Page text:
Man gets life for killing Kurdish asylum-seeker

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The Independent Online

A man who murdered a Kurdish refugee in a case which threw the spotlight on the Government's controversial asylum dispersal policy, was jailed for life yesterday.

Scott Burrell, 26, was found guilty at the High Court in Glasgow of stabbing Firsat Dag, 25, and attempting to kill a German tourist, Stephan Herold, 36, later on the same night last August.

Mr Dag was stabbed on the blighted Sighthill estate, a district which later became a focus of protest and confrontation between local residents and the refugee community.

Lord Kingarth, the trial judge, described the assault as "a shameful and cowardly and totally unprovoked attack" which happened during a "violent, drunken spree". But he accepted there was no racial motivation in the murder. The judge recommended a minimum jail term of 14 years.

The court was told that Burrell confronted Mr Dag shortly after midnight on 5 August, as he walked home with a friend to the estate. Erkan Ayyildiz, 16, told the jury that he and Mr Dag were chased by Burrell and another man.

Mr Ayyildiz said: "He [Burrell] came close to Firsat and he said, 'Who are you?' Firsat said something I didn't understand ... I didn't see anything in his hand. I thought it was a punch. Then Firsat went backwards. I told him, 'Let's run' and we ran together. He was holding his right hand to his chest and he said, 'Oh my God, I've been stabbed. I didn't believe it, but then I saw there was blood."

After the attack, Burrell turned to his friend, Martin Gould, who had accompanied him throughout the evening, and said: "I've stabbed that guy."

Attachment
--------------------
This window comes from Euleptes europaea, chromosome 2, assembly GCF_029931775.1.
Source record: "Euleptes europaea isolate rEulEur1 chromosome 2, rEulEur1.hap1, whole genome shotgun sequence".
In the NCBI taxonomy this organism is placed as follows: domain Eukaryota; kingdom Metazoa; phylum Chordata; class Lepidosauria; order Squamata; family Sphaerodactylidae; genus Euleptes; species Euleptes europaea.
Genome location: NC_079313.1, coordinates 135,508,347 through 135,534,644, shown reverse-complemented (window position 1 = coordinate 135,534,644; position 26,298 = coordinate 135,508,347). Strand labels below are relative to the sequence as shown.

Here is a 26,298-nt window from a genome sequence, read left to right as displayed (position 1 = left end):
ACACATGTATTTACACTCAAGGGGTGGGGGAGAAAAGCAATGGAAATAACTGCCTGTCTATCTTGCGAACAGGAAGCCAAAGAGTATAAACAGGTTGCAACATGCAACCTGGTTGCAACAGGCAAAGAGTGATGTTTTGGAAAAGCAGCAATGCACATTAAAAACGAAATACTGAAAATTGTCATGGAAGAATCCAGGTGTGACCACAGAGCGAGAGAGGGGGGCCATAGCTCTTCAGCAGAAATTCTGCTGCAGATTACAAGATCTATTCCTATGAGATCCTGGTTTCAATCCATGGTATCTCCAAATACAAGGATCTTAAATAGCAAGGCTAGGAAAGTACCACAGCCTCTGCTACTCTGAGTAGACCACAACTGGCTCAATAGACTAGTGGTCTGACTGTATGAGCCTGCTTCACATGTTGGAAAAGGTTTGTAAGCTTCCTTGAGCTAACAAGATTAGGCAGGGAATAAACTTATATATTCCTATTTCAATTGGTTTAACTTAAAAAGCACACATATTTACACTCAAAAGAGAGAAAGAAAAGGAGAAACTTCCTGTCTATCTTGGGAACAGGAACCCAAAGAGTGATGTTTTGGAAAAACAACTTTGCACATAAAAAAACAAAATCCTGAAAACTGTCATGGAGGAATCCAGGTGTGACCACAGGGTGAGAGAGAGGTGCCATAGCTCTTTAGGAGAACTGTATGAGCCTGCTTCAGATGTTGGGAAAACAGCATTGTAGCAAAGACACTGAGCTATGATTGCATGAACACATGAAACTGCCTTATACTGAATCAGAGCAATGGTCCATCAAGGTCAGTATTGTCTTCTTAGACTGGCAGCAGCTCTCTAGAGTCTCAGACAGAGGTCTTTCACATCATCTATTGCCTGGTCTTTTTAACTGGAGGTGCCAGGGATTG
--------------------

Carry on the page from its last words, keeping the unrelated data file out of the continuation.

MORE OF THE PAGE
The jury, which took 90 minutes to deliver its verdict, heard how Burrell and Mr Gould had spent 10 hours drinking earlier that day, before venturing into Glasgow city centre.

After the trial, the Scottish Refugee Council said justice had been done, but it was dismayed that it took Mr Dag's murder to focus concern on the treatment of asylum-seekers. The council said in a statement: "As always in a murder case it has been extremely difficult period for the family. They can now return home with faith in the UK legal system that punishes those convicted of murder."

Mr Dag's murder marked the low-point of racial aggravation on the Sighthill estate, which was one of the first districts to house large numbers of asylum-seekers from the south of England – the so-called dispersal policy.

It prompted the Home Secretary, David Blunkett, to announce wide-ranging policy changes, including an end to the despised voucher system, modification to the dispersal policy and the introduction of new accommodation and work permit arrangements.

* A 15-year-old boy who was part of a gang that killed an Asian cook in a racially motivated attack was jailed for life at the Old Bailey yesterday.

Stephen Hansen, now aged 16, from Poplar, east London, was ordered to be detained at Her Majesty's pleasure after being convicted of murdering Shiblu Rahman, 34, in an attack in April outside his home. Mr Rahman and his wife and two children had been subjected to weeks of racial abuse, the court was told. Hansen's two accomplices, Terry Cooper, 18, from Bow, and Ian Devlin, 17, from Poplar, were sentenced to nine years for manslaughter. Mr Justice Hawkins said: "I am in no doubt that this was a racially motivated attack."

Outside court, Detective Superintendent Peter Ship, who led the inquiry, said: "They were drunk and nasty people in the area when they came upon a lone Asian man. The trigger point for this murder was that this man was Asian, in that it was a purely racial motive. Mr Rahman was a hard-working family man. His last words – 'Why me, what have I done to you' – say it all. This was an horrific crime."

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